Themes and Meanings

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Last Updated on May 5, 2015, by eNotes Editorial. Word Count: 419

“Auto Wreck” reveals what its author considers to be the terrible secret of modern life: the creeping indifference toward technological determinism, the simple violence of machine against human being in which everyone participates by failing to be troubled or moved by such disasters as automobile wrecks. Humanity sees but does not see; what is inherently unnatural or antihuman—traveling at high speeds in mechanical monsters that threaten both drivers and pedestrians—becomes the commonplace, the expected, and the normal.

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One witnesses horrors and quickly dismisses them as part of the world one inhabits, a world that no one can control or understand fully: “We speak through sickly smiles and warn/ With the stubborn saw of common sense.” Were one to understand it, the poet surmises, one would be even more horrified; hence, the better alternative is to register the horrific as the “official version” of an otherwise unbroken line of human catastrophes. It is not evil that should surprise one, but good; not failure, but success; not ugliness, but beauty; not revenge, but mercy; not despair, but hope.

The world of “Auto Wreck” is thus a sinister realm of everydayness. The details of horror are intensified by the images the poet chooses to portray his readers’ response to that horror. Their “throats are tourniquets,” their feet, “bound with splint,” the badge of initiation into the labyrinth of stunned adulthood.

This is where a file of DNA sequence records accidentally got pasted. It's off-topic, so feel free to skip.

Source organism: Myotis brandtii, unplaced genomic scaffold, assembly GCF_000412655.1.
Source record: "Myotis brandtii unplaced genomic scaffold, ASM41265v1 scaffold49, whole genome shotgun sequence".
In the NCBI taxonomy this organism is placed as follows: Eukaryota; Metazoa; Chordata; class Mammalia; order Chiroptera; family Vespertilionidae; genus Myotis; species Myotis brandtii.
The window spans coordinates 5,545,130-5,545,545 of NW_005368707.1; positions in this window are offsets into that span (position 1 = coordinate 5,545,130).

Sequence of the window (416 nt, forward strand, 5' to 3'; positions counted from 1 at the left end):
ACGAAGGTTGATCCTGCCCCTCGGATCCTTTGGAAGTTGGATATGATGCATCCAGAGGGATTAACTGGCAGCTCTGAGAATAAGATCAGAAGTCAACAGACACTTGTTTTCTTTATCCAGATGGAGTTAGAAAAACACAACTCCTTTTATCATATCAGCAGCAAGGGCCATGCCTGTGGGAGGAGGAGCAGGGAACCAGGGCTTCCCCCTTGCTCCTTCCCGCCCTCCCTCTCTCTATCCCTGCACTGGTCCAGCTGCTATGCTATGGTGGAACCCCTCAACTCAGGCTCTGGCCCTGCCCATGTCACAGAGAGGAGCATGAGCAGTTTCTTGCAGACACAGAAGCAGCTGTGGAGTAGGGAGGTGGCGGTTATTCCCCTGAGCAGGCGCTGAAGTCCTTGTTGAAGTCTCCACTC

Whatever one chooses as tools for understanding become tools of ignorance, invitations to the deferral of meaning, preludes to the renunciation of “sense.” One trusts one’s senses but betrays one’s mind; the longing for redemption or release from the mundane is but cruel illusion—a mocking and macabre invitation to either intellectual suicide or mad self-deception.

The “large and composed” cops in line 15 indifferently make “notes under the light” or “douche” “ponds of blood/ Into the street and gutter.” Thus the threatened end of human life is transmogrified into the simple custodial task of sweeping the life source into the bowels of the city.

This thematic underscoring of a recurrent trait in Shapiro’s poetry catches even the casual reader by surprise: Diction, image, metaphor—these must all be calculated to evince the proposition that in the modern world everything is arbitrary. Although things might have been otherwise, they are, in fact, not—indeed, they cannot be in a world run by machines. “Auto Wreck” thus becomes Shapiro’s prototypical accusation against a world that is bereft of the transcendent values that give human life meaning and purpose.

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